For award-winning fine art and portrait photographer Monica Orozco, her Los Feliz apartment has always been more than a home. Her dining room doubles as her studio for shoots, as well as every countertop and corner in her apartment. And when she's not shooting at home or on location, she's at her desk editing photos for clients and, since 2015, her compelling self-portrait series as the ever-animated deMonica, who appears as an array of characters at sites all over California, each with their own distinct narrative.
Orozco's work has been published in numerous magazines, including Interview and Time Out London, the books California Love: A Visual Mixtape and To Live and Cry in L.A., and exhibited internationally, most recently at the Palos Verdes Art Center, which featured her Suffragette series of images from Women's March Los Angeles events, shot from 2017 to 2020. As fans of her work, we were excited to get a peek inside her apartment to learn what space she treasures the most.
Hunker: Where is that space, or spot, in your home that is uniquely your own … where you feel your most you? And what do you do there?
Monica Orozco: I've always loved this space I'm in right now, my living room. It actually changed from a very bright, colorful kind room, like a Pedro Almodóvar living room, to something that was a little bit more Hollywood Regency. I've been very lucky to have a friend, Darren Elms, who helped decorate it. It's the second time he has helped with transforming my living room. The design change was spurred by the next "stage in my life."
Hunker: Why does this particular space have meaning for you?
MO: My window has a view of the famous Sowden House by architect Lloyd Wright. I just love seeing that in the morning. This room is where I start my day. I have a cup of coffee and I just look outside and the view is so inspiring to me.
Hunker: What do you like to surround yourself with in this space? And why is it important?
MO: I have two of my self-portraits on the walls. One work was inspired by the self- portrait artist Cindy Sherman's 1978 Untitled Film Still #07, and then the other was inspired by a work by my other favorite photographer, Diane Arbus's 1966 work, A Young Man in Curlers at Home on West 20th Street. I did a whole series where I asked friends for words/themes when I was shooting my daily self-portraits, and this was one of them. I loved this project, I made a point of analyzing the work of photographers that I admire. It was the first time I studied the people in the photograph and the photographer taking the photo. I'd say it was the beginning of becoming somewhat of a performer.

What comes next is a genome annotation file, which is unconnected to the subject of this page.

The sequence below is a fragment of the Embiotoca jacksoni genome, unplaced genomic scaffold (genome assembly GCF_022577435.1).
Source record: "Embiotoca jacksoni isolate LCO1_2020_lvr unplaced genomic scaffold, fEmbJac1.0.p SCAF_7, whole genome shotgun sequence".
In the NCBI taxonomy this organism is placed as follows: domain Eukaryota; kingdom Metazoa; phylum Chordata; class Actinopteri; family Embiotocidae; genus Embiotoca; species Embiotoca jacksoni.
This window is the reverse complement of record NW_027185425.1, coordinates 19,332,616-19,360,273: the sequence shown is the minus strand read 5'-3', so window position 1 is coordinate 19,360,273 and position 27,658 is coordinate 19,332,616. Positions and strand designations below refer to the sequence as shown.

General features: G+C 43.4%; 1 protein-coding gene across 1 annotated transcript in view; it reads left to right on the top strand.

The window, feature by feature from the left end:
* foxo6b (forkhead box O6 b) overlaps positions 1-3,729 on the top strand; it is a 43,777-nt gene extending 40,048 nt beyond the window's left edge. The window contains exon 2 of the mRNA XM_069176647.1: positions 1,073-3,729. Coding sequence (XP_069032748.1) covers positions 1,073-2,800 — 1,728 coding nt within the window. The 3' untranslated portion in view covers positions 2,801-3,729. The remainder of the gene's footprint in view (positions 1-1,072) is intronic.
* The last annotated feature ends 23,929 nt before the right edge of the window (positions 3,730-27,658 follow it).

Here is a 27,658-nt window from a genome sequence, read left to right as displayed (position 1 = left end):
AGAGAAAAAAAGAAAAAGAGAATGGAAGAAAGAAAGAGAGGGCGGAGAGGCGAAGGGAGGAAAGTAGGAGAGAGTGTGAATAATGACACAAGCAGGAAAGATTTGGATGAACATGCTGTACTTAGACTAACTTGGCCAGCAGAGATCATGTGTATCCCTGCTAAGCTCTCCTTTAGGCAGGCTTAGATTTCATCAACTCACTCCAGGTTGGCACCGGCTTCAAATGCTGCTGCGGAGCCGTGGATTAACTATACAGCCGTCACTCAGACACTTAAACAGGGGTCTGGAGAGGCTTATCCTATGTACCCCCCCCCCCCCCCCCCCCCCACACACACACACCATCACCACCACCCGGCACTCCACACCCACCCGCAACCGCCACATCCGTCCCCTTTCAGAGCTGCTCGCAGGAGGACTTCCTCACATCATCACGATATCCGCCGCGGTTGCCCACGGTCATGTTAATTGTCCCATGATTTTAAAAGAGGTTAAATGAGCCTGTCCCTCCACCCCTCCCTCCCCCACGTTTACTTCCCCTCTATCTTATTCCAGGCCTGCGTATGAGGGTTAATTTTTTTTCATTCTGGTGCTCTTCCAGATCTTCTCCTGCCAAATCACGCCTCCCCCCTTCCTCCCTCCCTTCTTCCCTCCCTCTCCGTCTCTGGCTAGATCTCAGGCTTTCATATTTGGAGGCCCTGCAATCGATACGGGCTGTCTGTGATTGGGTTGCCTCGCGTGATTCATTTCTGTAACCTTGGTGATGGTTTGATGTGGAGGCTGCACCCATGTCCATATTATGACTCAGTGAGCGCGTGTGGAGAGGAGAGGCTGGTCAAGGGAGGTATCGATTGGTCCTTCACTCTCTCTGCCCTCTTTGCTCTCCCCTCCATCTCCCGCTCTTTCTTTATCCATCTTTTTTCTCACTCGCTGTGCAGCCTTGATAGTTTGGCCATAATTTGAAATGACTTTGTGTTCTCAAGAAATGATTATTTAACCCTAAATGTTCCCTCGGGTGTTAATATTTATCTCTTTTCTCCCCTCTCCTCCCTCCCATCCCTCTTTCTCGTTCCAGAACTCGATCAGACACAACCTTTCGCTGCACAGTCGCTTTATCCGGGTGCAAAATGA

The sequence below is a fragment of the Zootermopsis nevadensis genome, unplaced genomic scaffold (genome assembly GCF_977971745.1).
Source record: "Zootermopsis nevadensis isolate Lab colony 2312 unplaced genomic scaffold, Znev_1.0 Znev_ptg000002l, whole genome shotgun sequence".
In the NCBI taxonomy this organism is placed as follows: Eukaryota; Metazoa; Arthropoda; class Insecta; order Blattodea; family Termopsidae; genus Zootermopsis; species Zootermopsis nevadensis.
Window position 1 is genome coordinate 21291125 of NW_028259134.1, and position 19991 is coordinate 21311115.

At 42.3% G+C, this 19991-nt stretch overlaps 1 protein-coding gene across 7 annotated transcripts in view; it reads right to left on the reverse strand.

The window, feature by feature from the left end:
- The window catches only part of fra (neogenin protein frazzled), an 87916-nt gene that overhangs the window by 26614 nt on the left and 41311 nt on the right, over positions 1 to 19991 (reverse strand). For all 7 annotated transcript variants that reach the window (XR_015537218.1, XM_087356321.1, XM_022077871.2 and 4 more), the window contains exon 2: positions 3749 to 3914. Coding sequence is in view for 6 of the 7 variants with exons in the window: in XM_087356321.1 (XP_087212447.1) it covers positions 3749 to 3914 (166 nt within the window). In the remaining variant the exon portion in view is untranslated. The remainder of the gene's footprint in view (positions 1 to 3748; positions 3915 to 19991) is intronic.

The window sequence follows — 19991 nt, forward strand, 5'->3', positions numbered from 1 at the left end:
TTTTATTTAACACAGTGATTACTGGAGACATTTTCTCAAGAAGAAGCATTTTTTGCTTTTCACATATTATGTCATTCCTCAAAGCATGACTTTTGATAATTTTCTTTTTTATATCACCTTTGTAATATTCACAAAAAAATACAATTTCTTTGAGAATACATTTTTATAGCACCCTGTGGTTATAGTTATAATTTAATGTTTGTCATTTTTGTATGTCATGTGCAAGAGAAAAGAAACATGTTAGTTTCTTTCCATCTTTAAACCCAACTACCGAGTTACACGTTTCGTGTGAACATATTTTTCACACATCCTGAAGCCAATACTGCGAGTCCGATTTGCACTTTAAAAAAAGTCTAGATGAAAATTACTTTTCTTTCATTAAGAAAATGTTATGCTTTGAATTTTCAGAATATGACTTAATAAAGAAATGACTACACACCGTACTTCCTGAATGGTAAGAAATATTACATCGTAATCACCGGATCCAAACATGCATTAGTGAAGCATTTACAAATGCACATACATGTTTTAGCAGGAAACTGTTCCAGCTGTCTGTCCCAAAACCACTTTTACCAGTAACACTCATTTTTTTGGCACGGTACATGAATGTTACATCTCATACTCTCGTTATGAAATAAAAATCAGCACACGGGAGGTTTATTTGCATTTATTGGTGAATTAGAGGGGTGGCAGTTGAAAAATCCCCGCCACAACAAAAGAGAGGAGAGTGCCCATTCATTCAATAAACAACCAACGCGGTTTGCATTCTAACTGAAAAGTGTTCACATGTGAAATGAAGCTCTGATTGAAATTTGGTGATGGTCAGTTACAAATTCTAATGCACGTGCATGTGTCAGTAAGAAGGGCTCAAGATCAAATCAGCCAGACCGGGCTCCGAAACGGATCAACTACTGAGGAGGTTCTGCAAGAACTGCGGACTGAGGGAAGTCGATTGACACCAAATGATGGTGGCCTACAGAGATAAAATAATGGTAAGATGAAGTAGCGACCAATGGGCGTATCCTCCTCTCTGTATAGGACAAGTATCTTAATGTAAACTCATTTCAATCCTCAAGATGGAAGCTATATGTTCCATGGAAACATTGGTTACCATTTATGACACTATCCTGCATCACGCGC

Hunker: What is something you like to do in this space that might surprise people?
MO: I have a closet in the living room that has props and photo-related things. I like to go in there from time to time to find little surprises that inspire me. It's like a playful door into my camera's mind.
Hunker: What are three things in your home that hold the most value to you?
MO: There's a marriage button of my Mexican abuelos (grandparents) that I imagine was taken around 1910. I love the way it was printed, and the colors inspired the ones used in this room. I have a camera on a tripod that is in my living room that I cannot live without. And there's the book Richard Avedon: Made in France that I have here on my coffee table. This book is so special to me because it was given to me by my sister, Karina, the year after my mom passed. My sister was only 17 at the time and worked really hard at her first job to give me something special and photography-related. This book is magical to me.
Hunker: Finish this sentence, "Home is where …"
MO: I can get naked.
Author and book editor Teena Apeles is a collector of vintage pieces and untold stories. She writes about art, culture, design, activism, and history, and edits books on an even wider range of subjects. She is the founder of the women-led creative collective Narrated Objects, which released the anthology Dear Seller: Real Estate Love Letters from Los Angeles, a unique exploration of the lives and homes of Angelenos, and We Heart L.A. Parks, an artful and education guide to the city that reminds us how safe and accessible public parks strengthen communities.